It is important for Fresh Graduates to understand that neither is a better or worse position, however, you ask specifically about career growth. Having worked on both the domains, I have a good understanding of both functions.

First, recognize the obvious:

  1. HR Generalist is inherently a broader and unspecialized function
  2. HR Recruitments is inherently a specialized function

(Neither better nor worse compared to one another - both are important)

Next, recognize that:

  1. An HR Generalist, while potentially touching some basic recruiting does not have the ability to be a specialized recruiter within that broad role.
  2. A Recruiter, while specializing and building expertise in that specific domain can simultaneously acquire and possess Generalist knowledge on-the-side by studying up HR laws, compliance, etc. and incorporating that into their consultancy as a Recruiter - making them better at both.

Now, the reasons Recruiter have better career growth prospects than Generalist includes:

  1. Being a Recruiter keeps both the doors open while being a Generalist does not keep the Recruiter door open.
  2. The Generalist function is expected to decrease, while Recruiting is rising in visibility and prioritization.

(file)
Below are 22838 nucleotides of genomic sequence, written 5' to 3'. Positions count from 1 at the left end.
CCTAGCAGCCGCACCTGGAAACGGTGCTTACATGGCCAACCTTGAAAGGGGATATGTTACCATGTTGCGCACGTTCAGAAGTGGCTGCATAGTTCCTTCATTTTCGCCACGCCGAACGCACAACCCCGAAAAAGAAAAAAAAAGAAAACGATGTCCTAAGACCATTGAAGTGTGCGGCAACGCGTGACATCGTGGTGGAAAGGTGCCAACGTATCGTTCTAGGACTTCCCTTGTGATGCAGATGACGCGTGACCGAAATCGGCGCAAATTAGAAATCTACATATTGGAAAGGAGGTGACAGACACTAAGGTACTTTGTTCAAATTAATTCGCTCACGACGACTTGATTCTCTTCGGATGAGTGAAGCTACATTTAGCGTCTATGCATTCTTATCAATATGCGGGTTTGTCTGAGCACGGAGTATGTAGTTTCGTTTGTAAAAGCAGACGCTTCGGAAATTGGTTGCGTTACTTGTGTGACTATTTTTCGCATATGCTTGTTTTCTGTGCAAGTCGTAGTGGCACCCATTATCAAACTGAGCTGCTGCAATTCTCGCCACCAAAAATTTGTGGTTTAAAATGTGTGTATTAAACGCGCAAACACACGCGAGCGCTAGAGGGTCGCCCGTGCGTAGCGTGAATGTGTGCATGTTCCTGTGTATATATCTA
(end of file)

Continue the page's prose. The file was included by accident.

3. Large organizations tend to be specialized (i.e. Recruiter) while small business tends to be broader (i.e. Generalist), so being a Recruiter keeps doors open in siloed, specialized companies.
  4. Recruiters’ “customers” are hiring managers - the entire leadership of the organization. There is no better platform from which one can network, impress others, build a personal brand, etc. than from the Recruiter seat.

Generalist role is a backend desk job wherein, Recruiter is like Sales. Fresh graduates like to have a relaxed job which does not involve running around on their toes, and which involves working on weekends only sometimes.

As mentioned earlier, Millennials hesitate to work on targets-based roles which require working 365 days, headhunting, calling, and scheduling candidates for interview.

However, they don’t understand, even the market benchmarking is created by the recruiter’s database on skill and talent mapping.

Recruiting is like Sales, and if anyone loves to sell, they will enjoy recruiting. Additionally, if someone likes to connect and networking with people, this is the best job for them.

Which phase of the Talent Acquisition do you find most challenging – Sourcing, Stakeholder Management, or Negotiation? Why?